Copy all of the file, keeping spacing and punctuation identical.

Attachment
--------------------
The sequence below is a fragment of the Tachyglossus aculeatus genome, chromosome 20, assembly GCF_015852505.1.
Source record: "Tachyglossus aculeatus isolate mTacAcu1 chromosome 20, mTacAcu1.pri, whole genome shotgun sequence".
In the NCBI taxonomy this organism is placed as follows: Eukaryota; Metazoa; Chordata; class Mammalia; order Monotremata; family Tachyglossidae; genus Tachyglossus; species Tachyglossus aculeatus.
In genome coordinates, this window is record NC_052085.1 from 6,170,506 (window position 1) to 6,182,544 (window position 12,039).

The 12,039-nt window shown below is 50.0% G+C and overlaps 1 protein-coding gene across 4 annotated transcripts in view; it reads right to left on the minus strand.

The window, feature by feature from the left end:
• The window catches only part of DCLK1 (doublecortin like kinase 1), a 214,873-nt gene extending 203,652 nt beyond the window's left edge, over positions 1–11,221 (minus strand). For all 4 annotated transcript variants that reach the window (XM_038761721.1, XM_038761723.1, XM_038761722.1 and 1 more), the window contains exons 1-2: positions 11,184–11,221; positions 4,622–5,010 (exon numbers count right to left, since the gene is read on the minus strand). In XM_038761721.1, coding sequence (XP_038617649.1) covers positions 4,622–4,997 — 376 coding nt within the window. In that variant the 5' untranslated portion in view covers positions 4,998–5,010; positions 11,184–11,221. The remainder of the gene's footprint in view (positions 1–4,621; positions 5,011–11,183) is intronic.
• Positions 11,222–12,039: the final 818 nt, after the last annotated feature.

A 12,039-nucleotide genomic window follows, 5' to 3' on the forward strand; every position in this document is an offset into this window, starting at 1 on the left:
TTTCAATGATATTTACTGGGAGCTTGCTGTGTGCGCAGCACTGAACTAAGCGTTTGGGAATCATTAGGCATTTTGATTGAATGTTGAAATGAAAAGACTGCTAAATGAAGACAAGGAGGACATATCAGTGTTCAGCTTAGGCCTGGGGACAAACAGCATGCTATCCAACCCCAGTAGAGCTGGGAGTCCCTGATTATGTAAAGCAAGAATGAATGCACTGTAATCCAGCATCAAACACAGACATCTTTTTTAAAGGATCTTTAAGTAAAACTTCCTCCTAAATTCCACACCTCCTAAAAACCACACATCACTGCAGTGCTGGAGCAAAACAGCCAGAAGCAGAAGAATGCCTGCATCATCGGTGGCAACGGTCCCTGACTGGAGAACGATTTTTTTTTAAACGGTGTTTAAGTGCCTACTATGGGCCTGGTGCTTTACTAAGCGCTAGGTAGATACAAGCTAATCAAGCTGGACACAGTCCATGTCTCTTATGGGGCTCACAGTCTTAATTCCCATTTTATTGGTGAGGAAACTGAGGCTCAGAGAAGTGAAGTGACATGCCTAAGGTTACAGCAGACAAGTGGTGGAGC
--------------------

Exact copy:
The sequence below is a fragment of the Tachyglossus aculeatus genome, chromosome 20, assembly GCF_015852505.1.
Source record: "Tachyglossus aculeatus isolate mTacAcu1 chromosome 20, mTacAcu1.pri, whole genome shotgun sequence".
In the NCBI taxonomy this organism is placed as follows: Eukaryota; Metazoa; Chordata; class Mammalia; order Monotremata; family Tachyglossidae; genus Tachyglossus; species Tachyglossus aculeatus.
In genome coordinates, this window is record NC_052085.1 from 6,170,506 (window position 1) to 6,182,544 (window position 12,039).

The 12,039-nt window shown below is 50.0% G+C and overlaps 1 protein-coding gene across 4 annotated transcripts in view; it reads right to left on the minus strand.

The window, feature by feature from the left end:
• The window catches only part of DCLK1 (doublecortin like kinase 1), a 214,873-nt gene extending 203,652 nt beyond the window's left edge, over positions 1–11,221 (minus strand). For all 4 annotated transcript variants that reach the window (XM_038761721.1, XM_038761723.1, XM_038761722.1 and 1 more), the window contains exons 1-2: positions 11,184–11,221; positions 4,622–5,010 (exon numbers count right to left, since the gene is read on the minus strand). In XM_038761721.1, coding sequence (XP_038617649.1) covers positions 4,622–4,997 — 376 coding nt within the window. In that variant the 5' untranslated portion in view covers positions 4,998–5,010; positions 11,184–11,221. The remainder of the gene's footprint in view (positions 1–4,621; positions 5,011–11,183) is intronic.
• Positions 11,222–12,039: the final 818 nt, after the last annotated feature.

A 12,039-nucleotide genomic window follows, 5' to 3' on the forward strand; every position in this document is an offset into this window, starting at 1 on the left:
TTTCAATGATATTTACTGGGAGCTTGCTGTGTGCGCAGCACTGAACTAAGCGTTTGGGAATCATTAGGCATTTTGATTGAATGTTGAAATGAAAAGACTGCTAAATGAAGACAAGGAGGACATATCAGTGTTCAGCTTAGGCCTGGGGACAAACAGCATGCTATCCAACCCCAGTAGAGCTGGGAGTCCCTGATTATGTAAAGCAAGAATGAATGCACTGTAATCCAGCATCAAACACAGACATCTTTTTTAAAGGATCTTTAAGTAAAACTTCCTCCTAAATTCCACACCTCCTAAAAACCACACATCACTGCAGTGCTGGAGCAAAACAGCCAGAAGCAGAAGAATGCCTGCATCATCGGTGGCAACGGTCCCTGACTGGAGAACGATTTTTTTTTAAACGGTGTTTAAGTGCCTACTATGGGCCTGGTGCTTTACTAAGCGCTAGGTAGATACAAGCTAATCAAGCTGGACACAGTCCATGTCTCTTATGGGGCTCACAGTCTTAATTCCCATTTTATTGGTGAGGAAACTGAGGCTCAGAGAAGTGAAGTGACATGCCTAAGGTTACAGCAGACAAGTGGTGGAGC